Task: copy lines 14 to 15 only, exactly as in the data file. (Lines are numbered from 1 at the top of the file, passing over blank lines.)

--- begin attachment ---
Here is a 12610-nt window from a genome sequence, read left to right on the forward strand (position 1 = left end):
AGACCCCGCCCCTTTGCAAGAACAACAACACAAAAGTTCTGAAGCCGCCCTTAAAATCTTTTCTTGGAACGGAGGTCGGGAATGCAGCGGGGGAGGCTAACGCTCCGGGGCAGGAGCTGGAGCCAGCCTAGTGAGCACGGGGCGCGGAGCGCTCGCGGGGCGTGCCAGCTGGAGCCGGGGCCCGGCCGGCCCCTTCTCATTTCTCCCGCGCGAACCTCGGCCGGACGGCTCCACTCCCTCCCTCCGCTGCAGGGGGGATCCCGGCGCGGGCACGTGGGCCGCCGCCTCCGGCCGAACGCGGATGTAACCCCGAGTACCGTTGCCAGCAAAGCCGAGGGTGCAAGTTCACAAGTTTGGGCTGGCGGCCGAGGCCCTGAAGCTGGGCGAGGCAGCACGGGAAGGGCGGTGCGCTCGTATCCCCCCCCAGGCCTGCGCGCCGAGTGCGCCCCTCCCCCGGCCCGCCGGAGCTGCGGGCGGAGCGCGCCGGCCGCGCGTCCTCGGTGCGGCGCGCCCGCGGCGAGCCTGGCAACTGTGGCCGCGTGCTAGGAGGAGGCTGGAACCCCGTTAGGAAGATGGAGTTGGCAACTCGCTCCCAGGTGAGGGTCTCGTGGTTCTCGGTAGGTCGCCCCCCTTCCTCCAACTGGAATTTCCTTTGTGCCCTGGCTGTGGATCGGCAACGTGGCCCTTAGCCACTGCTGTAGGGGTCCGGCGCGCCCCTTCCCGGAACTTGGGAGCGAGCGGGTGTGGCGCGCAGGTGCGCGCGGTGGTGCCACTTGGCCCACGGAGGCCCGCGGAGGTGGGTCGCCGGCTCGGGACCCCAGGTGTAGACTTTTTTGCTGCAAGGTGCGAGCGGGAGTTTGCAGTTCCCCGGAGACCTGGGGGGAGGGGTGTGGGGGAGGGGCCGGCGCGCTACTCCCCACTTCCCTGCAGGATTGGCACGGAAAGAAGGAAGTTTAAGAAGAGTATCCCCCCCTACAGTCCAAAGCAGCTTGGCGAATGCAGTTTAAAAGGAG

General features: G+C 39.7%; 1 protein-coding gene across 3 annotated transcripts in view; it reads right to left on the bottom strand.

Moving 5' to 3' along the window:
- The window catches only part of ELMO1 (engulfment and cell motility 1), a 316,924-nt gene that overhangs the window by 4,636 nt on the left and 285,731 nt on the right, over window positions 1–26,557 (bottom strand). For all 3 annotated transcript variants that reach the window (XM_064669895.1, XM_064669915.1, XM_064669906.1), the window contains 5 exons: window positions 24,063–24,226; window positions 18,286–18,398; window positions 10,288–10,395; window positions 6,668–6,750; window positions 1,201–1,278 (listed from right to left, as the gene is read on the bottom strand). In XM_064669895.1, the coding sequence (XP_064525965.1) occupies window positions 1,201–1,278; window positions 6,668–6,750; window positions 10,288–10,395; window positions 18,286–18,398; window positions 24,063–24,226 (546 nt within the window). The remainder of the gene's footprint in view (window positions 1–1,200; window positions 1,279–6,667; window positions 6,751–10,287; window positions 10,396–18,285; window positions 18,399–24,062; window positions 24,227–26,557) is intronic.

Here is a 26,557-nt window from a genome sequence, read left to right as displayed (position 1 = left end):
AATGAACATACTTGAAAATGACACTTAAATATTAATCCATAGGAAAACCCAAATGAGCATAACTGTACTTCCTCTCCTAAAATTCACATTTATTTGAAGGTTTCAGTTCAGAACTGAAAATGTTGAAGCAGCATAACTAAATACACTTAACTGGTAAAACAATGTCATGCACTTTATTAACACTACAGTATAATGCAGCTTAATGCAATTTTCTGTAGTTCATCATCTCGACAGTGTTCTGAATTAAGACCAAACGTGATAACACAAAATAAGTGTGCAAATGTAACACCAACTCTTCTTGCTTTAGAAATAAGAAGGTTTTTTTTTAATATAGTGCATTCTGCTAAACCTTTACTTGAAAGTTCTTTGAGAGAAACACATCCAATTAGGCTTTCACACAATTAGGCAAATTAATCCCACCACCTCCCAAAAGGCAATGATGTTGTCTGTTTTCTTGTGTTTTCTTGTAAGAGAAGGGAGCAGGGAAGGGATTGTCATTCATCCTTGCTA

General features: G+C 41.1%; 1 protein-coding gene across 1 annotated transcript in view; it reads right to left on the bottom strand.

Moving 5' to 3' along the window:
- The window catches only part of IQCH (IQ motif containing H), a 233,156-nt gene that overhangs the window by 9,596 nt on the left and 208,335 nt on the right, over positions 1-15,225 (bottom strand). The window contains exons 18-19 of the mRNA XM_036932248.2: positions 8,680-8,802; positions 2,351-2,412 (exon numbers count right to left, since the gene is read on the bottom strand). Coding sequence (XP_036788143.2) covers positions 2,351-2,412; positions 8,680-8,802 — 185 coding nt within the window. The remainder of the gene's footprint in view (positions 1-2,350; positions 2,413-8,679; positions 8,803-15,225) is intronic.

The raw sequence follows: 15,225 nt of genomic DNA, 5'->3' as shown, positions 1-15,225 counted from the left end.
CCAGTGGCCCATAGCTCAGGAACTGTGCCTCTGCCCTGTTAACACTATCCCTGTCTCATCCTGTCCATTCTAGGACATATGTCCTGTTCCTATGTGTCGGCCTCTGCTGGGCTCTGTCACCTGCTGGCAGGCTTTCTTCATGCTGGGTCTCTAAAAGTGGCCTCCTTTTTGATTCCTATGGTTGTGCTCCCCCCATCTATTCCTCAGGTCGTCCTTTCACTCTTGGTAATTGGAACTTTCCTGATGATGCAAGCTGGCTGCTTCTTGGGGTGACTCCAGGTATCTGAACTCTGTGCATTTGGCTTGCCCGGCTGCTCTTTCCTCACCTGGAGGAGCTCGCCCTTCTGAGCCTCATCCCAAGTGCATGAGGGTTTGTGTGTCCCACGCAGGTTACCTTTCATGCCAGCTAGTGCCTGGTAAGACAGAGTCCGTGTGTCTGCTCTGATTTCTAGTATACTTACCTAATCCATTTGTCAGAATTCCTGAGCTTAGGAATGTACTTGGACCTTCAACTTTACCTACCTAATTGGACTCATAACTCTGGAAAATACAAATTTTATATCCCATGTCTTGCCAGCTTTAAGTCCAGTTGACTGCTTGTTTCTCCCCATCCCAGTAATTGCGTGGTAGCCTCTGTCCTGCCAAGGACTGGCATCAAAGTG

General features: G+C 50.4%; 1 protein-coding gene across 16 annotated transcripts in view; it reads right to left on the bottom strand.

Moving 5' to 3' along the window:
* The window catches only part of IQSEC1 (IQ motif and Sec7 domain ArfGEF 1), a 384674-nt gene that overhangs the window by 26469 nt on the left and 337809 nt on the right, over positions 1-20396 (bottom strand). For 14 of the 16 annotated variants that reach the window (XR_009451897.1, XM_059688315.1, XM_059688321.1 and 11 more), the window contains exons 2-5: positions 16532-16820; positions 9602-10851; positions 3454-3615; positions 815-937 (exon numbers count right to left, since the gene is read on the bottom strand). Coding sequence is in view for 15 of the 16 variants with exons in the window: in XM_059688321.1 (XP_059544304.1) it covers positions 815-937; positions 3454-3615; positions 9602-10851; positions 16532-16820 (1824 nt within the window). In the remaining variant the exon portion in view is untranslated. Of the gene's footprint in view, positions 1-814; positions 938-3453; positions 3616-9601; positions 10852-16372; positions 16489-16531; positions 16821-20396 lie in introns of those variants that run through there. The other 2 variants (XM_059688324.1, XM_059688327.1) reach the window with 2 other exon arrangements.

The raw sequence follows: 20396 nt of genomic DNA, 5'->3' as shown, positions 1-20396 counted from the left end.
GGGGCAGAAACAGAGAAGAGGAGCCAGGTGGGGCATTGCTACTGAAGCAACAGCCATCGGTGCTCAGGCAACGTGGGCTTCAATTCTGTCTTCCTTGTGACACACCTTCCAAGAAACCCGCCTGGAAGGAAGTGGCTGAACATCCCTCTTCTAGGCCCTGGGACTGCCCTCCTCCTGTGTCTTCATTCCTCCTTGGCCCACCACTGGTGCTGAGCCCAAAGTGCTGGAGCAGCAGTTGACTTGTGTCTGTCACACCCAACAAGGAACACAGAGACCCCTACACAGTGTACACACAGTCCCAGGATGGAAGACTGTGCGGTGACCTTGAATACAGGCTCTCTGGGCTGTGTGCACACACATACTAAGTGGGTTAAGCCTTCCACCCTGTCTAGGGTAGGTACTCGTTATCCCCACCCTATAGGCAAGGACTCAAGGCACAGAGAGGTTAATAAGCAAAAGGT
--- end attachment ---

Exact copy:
Moving 5' to 3' along the window:
* The window catches only part of IQSEC1 (IQ motif and Sec7 domain ArfGEF 1), a 384674-nt gene that overhangs the window by 26469 nt on the left and 337809 nt on the right, over positions 1-20396 (bottom strand). For 14 of the 16 annotated variants that reach the window (XR_009451897.1, XM_059688315.1, XM_059688321.1 and 11 more), the window contains exons 2-5: positions 16532-16820; positions 9602-10851; positions 3454-3615; positions 815-937 (exon numbers count right to left, since the gene is read on the bottom strand). Coding sequence is in view for 15 of the 16 variants with exons in the window: in XM_059688321.1 (XP_059544304.1) it covers positions 815-937; positions 3454-3615; positions 9602-10851; positions 16532-16820 (1824 nt within the window). In the remaining variant the exon portion in view is untranslated. Of the gene's footprint in view, positions 1-814; positions 938-3453; positions 3616-9601; positions 10852-16372; positions 16489-16531; positions 16821-20396 lie in introns of those variants that run through there. The other 2 variants (XM_059688324.1, XM_059688327.1) reach the window with 2 other exon arrangements.